Schizotypal personality questionnaire - brief revised (updated): An update of norms, factor structure, and item content in a large non-clinical young adult sample

Charlie A. Davidson, Lesa Hoffman, William D. Spaulding

Research output: Contribution to journalArticle

11 Scopus citations

Abstract

This study updates and provides evidence for the dimensionality, reliability, and validity of a standard instrument for detection and measurement of schizotypy in non-clinical young adults. Schizotypy represents a set of traits on which both nonclinical and schizophrenia-spectrum populations vary meaningfully. These traits are linked to biological, cognitive, and social dimensions of serious mental illness (SMI), to clinical and subclinical variation in personal and social functioning, and to risk for SMI. Reliable and valid identification of schizotypal traits has important implications for clinical practice and research. Four consecutive independent samples of undergraduates were administered the SPQ-BR (N=2552). Confirmatory factor analyses suggested a minor item wording change improved reliability, and this Updated questionnaire was implemented for three-quarters of the sample (SPQ-BRU). A, single-order, nine-factor structure had acceptable psychometric properties. The best fitting second-order structure included four higher-order factors that distinguished Social Anxiety and Interpersonal factors. This differentiation was supported by differential relationships with treatment history. The Disorganized factor had the greatest unique relationship with personal and family treatment history. With few exceptions, factor loadings showed stability across samples. Overall, the higher-order and lower-order factors of schizotypy demonstrated reliability and convergent and discriminant validity; detailed psychometric data are presented in a supplement.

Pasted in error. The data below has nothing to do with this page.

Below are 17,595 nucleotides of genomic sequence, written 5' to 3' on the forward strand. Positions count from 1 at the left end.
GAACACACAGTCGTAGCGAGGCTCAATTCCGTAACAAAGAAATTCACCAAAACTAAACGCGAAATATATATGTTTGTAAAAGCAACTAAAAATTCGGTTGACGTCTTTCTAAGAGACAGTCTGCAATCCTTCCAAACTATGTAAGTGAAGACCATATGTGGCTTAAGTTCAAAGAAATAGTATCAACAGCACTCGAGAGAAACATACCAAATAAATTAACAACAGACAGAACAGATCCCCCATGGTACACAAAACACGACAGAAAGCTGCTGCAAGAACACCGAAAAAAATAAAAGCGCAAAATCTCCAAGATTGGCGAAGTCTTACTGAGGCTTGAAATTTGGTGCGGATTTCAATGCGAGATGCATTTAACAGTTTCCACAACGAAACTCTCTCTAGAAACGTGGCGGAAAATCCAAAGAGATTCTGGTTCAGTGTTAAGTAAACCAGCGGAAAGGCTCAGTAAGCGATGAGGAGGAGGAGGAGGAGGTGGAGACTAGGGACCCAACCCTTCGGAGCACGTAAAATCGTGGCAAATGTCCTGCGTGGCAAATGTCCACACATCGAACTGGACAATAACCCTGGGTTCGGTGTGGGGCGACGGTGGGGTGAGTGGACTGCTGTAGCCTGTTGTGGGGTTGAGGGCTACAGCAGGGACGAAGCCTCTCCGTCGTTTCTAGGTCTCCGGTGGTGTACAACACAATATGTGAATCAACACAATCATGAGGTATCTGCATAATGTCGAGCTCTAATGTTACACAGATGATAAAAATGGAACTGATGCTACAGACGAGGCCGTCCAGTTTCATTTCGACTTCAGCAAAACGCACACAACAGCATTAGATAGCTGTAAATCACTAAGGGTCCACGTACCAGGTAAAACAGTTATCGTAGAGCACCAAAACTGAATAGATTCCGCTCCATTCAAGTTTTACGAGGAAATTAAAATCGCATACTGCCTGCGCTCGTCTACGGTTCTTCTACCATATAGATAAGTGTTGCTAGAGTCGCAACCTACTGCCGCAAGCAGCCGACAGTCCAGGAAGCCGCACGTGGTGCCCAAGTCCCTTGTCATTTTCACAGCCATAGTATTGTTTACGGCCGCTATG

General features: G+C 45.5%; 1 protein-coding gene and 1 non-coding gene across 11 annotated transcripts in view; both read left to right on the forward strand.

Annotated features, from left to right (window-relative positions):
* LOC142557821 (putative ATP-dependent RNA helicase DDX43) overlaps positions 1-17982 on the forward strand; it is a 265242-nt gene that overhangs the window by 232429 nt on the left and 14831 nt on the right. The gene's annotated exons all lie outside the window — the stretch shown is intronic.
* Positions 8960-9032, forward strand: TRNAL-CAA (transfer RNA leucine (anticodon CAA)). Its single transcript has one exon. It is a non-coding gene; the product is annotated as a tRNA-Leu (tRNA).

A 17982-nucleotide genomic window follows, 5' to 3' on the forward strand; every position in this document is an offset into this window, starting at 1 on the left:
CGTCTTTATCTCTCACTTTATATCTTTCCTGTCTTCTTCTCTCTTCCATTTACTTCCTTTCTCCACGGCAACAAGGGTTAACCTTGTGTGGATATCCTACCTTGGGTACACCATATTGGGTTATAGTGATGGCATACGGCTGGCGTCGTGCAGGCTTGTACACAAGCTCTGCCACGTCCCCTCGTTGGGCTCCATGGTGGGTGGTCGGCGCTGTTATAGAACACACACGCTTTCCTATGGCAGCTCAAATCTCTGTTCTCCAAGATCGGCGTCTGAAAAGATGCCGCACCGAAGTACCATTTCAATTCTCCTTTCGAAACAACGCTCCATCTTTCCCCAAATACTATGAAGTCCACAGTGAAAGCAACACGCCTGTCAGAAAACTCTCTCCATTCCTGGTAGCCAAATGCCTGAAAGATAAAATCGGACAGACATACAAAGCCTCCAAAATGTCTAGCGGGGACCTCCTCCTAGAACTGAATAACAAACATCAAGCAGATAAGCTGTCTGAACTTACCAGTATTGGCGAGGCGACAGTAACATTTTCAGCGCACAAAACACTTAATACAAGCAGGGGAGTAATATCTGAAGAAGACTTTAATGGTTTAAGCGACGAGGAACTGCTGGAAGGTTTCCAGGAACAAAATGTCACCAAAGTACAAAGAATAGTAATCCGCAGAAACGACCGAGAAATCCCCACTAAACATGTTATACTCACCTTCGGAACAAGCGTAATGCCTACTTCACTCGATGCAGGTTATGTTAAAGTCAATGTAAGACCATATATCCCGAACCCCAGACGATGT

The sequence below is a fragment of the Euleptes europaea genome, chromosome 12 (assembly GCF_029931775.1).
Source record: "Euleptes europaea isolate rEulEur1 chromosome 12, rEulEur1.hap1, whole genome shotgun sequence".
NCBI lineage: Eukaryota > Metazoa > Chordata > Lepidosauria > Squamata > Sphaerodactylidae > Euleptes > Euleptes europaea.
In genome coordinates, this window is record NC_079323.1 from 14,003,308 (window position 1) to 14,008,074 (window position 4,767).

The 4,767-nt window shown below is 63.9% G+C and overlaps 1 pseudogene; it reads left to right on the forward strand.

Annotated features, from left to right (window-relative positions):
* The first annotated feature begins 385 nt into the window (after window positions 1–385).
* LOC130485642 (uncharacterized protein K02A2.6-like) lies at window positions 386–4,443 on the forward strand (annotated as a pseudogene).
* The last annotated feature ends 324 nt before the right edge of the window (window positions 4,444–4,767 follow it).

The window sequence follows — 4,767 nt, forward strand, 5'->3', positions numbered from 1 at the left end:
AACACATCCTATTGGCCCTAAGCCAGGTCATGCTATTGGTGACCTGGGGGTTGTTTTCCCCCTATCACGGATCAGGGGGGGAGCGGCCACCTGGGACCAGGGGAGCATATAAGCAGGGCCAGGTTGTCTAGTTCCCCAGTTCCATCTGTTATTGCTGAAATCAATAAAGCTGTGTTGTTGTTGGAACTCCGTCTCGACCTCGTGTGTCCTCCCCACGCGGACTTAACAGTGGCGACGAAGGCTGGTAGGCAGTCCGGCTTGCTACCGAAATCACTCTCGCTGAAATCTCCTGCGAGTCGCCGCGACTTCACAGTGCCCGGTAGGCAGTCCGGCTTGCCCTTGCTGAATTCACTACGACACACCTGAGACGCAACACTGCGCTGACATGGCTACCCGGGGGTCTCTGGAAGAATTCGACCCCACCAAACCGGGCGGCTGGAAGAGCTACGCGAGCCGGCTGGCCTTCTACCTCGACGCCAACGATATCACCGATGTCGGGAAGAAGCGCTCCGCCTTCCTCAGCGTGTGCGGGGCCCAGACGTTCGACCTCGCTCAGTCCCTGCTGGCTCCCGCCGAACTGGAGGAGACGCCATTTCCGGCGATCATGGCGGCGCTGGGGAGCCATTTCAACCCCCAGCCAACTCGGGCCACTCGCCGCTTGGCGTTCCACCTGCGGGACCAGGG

Original languageEnglish (US)
Pages (from-to)345-355
Number of pages11
JournalPsychiatry Research
Volume238
DOIs
StatePublished - Apr 30 2016

Keywords

  • Confirmatory factor analysis
  • Psychometrics
  • Reliability
  • Scale development
  • Schizophrenia
  • Serious mental illness
  • Validity

ASJC Scopus subject areas

  • Psychiatry and Mental health
  • Biological Psychiatry

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